Weeds… what is a weed? I believe a weed is a plant where you don’t want it.
What is an invasive plant? It is a weed that’s out of control… it has been named by the state to be something that needs to be eradicated. It is also usually illegal to sell these plant.
A lot of weeds escaped our gardens. A good example of an escapee is the dandelion. This plant was once planted for food… and now it’s back. The weed many people spray their lawns to kill is now sold as a gourmet salad green. I saw it in the store for $6.99 a bunch. This just makes me realize I have hundreds of dollars in greens growing on the prairie paths, in my lawn, and in my vegetable garden. Dandelions are not one of the weeds we worry about getting rid of as part of our prairie restoration. Dandelions do not compete well with prairie plants. There are other plants, however, that we are doing battle with. These are white sweet clover, wild parsnip and thistle. On our property we have also been battling crown vetch.
When you look at crown vetch flowers up close they are beautiful, but when you know what a problem crown vetch is it loses its beauty. When I see fields of crown vetch, while driving down the road, it just reminds me of the huge problem it is. The seed bank is there for years, it crowds out and shades all the other plants near it, and just simply runs amuck.
Wild parsnip is one that we have had some success fighting. John has rid much of the prairie of it and the rest of the property is mowed before seed set to help control it. If you hand cut this plant you should be careful as it it phototoxic. If you get sap from wild parsnip on your skin and then expose it to sunlight you will get a chemical burn. There is just nothing beautiful about this plant… especially when you see fields of it.
Thistle is another weed we have gone to battle against. I used to love seeing the pink thistle heads… and still think they are rather pretty. But they have lost some of that beauty after having spent weekends neck deep in huge patches of thistle cutting it down. We have had great success ridding the prairie of these large patches and now we just pull the occasional thistle that pops up.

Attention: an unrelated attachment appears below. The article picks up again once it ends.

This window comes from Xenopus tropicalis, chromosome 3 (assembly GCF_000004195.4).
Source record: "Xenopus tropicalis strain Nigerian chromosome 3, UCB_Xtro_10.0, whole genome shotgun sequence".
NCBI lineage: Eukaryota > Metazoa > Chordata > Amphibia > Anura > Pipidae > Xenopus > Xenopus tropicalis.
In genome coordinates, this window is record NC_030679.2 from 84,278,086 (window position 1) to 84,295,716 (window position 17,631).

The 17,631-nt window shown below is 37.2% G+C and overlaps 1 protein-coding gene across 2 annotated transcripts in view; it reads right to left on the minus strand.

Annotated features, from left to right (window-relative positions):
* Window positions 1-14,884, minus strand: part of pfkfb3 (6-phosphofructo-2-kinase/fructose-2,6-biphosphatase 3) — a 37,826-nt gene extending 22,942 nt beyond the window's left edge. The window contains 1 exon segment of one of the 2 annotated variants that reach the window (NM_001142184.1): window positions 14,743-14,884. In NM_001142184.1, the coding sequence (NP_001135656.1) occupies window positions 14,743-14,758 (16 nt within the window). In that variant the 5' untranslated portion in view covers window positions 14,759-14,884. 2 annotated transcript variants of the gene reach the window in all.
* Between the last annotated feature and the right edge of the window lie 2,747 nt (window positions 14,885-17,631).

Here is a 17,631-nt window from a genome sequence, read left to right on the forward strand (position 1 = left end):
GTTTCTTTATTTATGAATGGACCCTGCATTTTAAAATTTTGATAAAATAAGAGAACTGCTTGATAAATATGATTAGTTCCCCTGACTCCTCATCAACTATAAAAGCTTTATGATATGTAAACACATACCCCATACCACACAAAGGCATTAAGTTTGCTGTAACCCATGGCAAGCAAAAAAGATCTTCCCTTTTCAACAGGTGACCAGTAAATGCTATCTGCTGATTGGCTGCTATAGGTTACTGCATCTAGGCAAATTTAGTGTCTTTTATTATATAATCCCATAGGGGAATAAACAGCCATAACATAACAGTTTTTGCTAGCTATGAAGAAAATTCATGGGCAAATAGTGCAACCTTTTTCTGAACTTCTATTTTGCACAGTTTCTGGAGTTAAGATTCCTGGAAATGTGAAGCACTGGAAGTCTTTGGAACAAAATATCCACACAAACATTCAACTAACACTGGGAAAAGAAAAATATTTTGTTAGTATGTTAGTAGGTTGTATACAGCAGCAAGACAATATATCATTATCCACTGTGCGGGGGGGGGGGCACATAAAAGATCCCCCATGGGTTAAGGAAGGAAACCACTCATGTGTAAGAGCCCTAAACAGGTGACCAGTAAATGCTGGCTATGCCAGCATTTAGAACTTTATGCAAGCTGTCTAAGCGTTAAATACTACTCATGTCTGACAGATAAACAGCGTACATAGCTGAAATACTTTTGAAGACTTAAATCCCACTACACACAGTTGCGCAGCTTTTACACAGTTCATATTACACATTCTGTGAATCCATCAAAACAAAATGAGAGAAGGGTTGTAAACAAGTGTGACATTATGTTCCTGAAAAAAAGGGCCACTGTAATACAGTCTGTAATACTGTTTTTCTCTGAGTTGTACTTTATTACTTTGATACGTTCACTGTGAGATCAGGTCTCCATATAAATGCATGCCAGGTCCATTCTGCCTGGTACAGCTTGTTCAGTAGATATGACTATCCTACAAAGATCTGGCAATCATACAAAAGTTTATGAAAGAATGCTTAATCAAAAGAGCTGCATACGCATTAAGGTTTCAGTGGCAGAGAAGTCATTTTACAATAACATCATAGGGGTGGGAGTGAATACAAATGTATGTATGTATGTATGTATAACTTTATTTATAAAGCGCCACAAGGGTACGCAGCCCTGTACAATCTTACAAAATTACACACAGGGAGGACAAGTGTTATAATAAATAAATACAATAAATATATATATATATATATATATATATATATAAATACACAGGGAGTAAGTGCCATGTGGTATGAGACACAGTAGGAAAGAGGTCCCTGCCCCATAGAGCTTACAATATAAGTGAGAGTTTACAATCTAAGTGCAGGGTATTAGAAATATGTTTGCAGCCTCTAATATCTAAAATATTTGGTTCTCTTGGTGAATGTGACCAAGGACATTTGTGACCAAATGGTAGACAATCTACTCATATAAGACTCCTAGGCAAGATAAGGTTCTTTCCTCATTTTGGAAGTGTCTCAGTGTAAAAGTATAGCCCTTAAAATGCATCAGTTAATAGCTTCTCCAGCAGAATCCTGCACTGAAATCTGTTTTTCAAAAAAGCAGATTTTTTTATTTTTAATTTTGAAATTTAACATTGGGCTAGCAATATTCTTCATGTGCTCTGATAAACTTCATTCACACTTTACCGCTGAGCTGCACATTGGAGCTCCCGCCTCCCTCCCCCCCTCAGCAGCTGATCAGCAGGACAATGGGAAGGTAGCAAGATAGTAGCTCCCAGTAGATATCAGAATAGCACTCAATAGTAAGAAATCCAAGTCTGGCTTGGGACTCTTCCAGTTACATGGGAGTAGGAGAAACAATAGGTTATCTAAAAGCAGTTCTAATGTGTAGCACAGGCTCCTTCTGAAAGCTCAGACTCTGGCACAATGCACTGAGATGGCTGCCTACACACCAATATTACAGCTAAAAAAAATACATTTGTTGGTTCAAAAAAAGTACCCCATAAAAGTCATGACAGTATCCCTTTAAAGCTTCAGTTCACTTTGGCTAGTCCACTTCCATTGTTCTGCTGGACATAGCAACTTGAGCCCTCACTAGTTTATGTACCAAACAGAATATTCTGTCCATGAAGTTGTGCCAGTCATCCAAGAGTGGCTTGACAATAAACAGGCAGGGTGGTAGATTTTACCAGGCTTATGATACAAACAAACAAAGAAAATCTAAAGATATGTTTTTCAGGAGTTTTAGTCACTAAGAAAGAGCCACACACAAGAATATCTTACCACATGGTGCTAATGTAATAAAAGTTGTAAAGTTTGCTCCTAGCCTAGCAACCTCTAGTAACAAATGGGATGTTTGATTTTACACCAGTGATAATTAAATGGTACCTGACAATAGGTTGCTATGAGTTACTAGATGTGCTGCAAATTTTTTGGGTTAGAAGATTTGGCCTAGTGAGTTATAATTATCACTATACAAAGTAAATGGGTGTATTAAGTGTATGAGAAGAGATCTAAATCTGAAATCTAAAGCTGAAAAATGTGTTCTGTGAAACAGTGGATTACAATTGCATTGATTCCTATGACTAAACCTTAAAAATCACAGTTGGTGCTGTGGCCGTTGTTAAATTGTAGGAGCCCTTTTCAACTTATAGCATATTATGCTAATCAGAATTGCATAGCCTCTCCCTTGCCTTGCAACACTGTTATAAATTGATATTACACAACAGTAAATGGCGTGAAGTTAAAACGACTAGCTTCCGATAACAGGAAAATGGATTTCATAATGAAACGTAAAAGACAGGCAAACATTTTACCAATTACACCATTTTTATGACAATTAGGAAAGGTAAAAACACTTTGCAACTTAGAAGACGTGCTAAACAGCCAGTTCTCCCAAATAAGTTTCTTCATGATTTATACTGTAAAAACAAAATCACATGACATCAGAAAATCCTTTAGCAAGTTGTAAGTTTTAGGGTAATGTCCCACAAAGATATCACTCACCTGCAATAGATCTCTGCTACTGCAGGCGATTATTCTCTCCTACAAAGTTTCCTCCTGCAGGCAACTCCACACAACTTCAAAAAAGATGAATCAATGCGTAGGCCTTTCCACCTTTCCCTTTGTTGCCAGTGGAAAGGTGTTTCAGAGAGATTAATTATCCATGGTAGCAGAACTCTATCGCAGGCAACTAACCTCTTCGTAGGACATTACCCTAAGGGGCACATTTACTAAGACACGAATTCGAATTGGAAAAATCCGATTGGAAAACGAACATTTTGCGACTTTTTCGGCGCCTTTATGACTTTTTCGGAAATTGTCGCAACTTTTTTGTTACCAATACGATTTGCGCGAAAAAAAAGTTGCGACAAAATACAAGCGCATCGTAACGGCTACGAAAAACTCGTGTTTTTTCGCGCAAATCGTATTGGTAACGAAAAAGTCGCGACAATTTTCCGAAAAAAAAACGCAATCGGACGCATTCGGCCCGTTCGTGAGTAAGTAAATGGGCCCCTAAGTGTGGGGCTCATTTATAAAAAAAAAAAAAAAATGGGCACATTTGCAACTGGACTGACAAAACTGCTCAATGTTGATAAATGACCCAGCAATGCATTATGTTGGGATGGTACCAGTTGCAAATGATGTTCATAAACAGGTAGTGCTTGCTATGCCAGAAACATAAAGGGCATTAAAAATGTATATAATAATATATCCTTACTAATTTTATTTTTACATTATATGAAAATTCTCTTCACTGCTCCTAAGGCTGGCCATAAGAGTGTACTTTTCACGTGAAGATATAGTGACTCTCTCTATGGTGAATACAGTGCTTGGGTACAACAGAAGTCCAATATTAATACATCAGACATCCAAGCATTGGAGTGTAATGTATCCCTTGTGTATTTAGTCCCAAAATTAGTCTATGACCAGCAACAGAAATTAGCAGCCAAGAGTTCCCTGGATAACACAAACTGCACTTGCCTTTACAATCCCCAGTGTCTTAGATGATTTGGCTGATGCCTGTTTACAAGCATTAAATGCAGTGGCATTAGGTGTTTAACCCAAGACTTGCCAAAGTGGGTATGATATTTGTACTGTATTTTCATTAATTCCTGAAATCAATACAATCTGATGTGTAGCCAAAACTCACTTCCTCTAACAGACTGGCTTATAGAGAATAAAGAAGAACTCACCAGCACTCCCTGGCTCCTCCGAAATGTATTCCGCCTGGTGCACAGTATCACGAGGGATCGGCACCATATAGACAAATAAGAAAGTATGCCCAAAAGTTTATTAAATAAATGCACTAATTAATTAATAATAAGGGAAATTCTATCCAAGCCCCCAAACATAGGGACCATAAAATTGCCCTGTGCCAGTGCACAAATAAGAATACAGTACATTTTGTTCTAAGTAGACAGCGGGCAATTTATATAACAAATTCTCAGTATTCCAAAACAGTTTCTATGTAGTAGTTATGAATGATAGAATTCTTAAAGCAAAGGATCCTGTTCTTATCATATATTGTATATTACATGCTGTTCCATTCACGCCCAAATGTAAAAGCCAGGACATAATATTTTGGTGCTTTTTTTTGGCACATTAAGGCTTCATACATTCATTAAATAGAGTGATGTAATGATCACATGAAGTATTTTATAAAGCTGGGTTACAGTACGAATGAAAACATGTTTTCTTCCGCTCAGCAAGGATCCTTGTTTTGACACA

Other weeds that pop up in the prairie are still under evaluation. Things such as the oxeye daisy and bird-foot trefoil are out of place in the prairie, but we have not gone after them. They have not been that pushy and so have been allowed to exist in the pairie. We also are not doing anything to help it along. If these plants are killed the next time we burn they will not be missed… it will just be part of the course of using fire to maintain the prairie and its natural plant life.
Plants like the day lily I still feel are beautiful, but I have not had to do battle with it. Maybe that is why I can still appreciate it despite the huge field of flowers it is capable of developing into.
There are relatively few goat’s beards that crop up in the prairie and therefore it is a plant we have not gone after. It’s also one that I love to take photos of. The large seed heads are almost as large as my fist.
Queen Anne’s lace is a lovely plant when one or two crop up… it does, however, have the ability to develop into a field of nothing but Queen Anne’s lace. This may be the next plant we go after now that we have gotten the white sweet clover, thistle, and wild parsnip under control in the prairie. We will not go after it everywhere, but will try to rid the prairie of most of it.
Prairies are about a diversity of plants and animal life. Any plant that is so dominant that it pushes everything else out… especially if it’s not native, needs to go.
There are people out there who are purists and feel all non-natives need to be removed, but we are just going on the option that if it’s not a problem we will leave it and hopefully the health prairie will push out the intruders via competition. It worked with the mustard plant and hopefully as we nurture the prairie it will work with some of the other less invasive weeds.